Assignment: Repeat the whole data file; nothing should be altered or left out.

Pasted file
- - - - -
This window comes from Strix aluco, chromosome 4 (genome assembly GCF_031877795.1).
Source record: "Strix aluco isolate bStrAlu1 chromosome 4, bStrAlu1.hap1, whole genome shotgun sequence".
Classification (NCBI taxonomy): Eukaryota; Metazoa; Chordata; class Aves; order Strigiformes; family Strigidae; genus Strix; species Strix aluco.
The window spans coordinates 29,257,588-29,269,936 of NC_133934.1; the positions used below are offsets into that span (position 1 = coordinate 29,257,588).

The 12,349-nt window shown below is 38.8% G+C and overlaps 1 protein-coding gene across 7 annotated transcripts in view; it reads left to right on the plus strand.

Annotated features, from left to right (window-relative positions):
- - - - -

This window comes from Strix aluco, chromosome 4 (genome assembly GCF_031877795.1).
Source record: "Strix aluco isolate bStrAlu1 chromosome 4, bStrAlu1.hap1, whole genome shotgun sequence".
Classification (NCBI taxonomy): Eukaryota; Metazoa; Chordata; class Aves; order Strigiformes; family Strigidae; genus Strix; species Strix aluco.
The window spans coordinates 29,257,588-29,269,936 of NC_133934.1; the positions used below are offsets into that span (position 1 = coordinate 29,257,588).

The 12,349-nt window shown below is 38.8% G+C and overlaps 1 protein-coding gene across 7 annotated transcripts in view; it reads left to right on the plus strand.

Annotated features, from left to right (window-relative positions):